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Improperly requested jury instruction not considered on appeal

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The Arizona Court of Appeals recently issued a published opinion in the matter of State of Arizona v. Tracie Renee Geeslin. Ms. Geeslin was convicted at trial of a number of felony offenses including theft of means of transportation. During trial, Ms. Gesslin requested that the jury be permitted to consider the less serious crime of unlawful use of means of transportation. On appeal, she challenged the trial court’s rejection of that request.In its decision the Arizona Court of Appeals essentially held that, although it implicitly agreed with Ms. Geeslin that the jury should have been allowed to consider the less serious offense, the issue had not been properly raised during trial and therefore could not be considered on appeal. Specifically, Ms. Gesslin’s attorney apparently made the request to the judge and the prosecutor in an informal email and neglected to follow up by filing a formal motion with the court. Because emails of this nature are not considered part of the court’s official record, the request was treated by the court of appeals as if it was never made. Like most issues on appeal, a request for a specific jury instruction must be formally made during the course of trial in order for issue to be addressed on appeal.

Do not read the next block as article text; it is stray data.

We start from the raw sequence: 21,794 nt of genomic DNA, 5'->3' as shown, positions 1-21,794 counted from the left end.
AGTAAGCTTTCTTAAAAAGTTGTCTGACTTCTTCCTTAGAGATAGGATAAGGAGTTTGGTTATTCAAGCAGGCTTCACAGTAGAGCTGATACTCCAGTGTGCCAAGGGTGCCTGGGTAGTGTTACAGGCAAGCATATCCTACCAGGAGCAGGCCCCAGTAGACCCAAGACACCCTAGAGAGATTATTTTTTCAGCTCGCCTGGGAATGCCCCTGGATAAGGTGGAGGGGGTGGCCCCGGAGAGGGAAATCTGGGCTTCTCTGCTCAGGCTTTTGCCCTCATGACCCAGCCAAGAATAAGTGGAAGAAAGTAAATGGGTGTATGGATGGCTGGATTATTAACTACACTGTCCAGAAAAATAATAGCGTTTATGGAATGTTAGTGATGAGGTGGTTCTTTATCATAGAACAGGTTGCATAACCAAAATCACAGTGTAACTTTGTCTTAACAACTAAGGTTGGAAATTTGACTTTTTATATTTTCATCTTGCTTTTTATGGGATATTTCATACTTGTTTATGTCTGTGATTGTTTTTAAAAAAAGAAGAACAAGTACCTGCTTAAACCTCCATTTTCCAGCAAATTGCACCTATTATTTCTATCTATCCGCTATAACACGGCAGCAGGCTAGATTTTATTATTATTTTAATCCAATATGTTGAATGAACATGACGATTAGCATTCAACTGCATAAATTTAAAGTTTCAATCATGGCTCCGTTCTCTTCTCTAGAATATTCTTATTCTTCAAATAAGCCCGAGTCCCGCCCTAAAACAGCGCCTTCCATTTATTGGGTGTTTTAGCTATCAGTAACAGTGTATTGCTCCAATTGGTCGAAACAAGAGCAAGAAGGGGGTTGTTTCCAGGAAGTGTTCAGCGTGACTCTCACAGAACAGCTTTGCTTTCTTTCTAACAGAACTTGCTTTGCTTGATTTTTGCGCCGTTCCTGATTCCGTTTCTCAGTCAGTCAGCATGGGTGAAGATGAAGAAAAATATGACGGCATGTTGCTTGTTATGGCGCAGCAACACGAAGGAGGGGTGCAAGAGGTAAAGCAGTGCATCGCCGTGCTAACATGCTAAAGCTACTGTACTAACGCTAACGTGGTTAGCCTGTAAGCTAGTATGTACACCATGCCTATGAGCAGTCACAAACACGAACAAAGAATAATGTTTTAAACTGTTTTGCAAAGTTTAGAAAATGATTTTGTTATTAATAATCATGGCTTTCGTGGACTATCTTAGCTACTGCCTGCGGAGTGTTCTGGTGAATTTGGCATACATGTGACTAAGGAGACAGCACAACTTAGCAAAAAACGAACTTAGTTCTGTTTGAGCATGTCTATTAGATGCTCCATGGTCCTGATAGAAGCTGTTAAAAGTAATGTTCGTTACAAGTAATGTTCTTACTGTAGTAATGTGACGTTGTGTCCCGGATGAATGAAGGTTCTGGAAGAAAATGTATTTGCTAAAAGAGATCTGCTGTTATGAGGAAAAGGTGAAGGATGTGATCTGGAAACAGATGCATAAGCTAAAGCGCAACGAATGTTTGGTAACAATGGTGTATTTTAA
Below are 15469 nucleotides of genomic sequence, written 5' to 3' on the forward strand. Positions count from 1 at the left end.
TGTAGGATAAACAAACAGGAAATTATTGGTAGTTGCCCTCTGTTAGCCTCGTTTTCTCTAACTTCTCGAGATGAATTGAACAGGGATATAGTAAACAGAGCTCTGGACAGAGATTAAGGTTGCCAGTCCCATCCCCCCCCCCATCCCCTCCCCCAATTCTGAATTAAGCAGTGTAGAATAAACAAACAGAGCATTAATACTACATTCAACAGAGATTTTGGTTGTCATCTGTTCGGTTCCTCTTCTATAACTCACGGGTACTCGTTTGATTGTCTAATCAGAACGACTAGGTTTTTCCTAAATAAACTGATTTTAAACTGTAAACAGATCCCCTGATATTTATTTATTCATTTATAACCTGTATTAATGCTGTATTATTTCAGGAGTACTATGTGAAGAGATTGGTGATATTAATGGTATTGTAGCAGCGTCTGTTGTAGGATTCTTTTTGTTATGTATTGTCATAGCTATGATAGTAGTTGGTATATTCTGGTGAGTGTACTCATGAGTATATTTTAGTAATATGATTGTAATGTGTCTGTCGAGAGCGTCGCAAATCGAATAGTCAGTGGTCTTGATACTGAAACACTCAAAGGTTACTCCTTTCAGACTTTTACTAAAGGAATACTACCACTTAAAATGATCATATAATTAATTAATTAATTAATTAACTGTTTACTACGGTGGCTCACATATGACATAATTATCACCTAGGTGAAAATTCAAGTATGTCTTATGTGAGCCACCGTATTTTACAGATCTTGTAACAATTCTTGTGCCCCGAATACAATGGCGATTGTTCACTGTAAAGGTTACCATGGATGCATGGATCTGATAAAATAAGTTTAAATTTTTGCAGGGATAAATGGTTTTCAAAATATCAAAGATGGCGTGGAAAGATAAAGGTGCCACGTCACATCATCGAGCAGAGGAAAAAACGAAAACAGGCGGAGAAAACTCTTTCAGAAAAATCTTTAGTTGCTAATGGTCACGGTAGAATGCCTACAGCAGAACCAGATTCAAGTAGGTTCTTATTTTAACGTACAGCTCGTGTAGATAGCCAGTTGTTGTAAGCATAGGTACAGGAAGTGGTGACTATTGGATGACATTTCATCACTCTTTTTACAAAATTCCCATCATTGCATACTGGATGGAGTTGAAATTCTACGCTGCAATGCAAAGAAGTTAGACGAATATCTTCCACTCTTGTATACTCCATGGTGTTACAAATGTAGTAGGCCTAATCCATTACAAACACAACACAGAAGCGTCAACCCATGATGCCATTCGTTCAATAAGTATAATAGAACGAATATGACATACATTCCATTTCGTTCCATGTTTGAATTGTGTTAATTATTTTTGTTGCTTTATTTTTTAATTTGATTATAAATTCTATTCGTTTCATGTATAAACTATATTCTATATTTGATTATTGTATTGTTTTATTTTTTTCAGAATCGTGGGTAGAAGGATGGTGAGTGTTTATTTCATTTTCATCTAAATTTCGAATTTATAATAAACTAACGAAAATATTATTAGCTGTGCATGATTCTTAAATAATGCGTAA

This Court of Appeals decision underscores that the importance of “protecting the record” cannot be overstated. Because the defense attorney did not incorporate the request into the official court record, Ms. Gesslin forever lost the opportunity to raise that issue on appeal. Regardless of how strong her argument was that the court should have granted the request, the Court of Appeals would not even consider the issue.

While Geeslin
persuasively argues that unlawful use pursuant to A.R.S. § 13-
1803 (2001) is a lesser included offense of theft of means of
transportation pursuant to A.R.S. § 13-1814(A)(5), and that the
trial court should have given the lesser included instruction,
we are unable to address the issue. The record does not contain
the requested jury instruction and we will not find that a trial
court erred in failing to give an instruction that we cannot

Criminal charges are serious and require serious legal representation. If you are in need of legal representation, have an experienced criminal defense attorney in your corner who will make sure your rights are properly protected. Contact the Law Offices of Joshua S. Davidson today for your free initial consultation.

Categories : Criminal Law
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Criminal Trials and Guilty Pleas

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A criminal case may be resolved either by a guilty verdict following trial or by the entry of a guilty (or no contest) plea. Both result in a criminal conviction.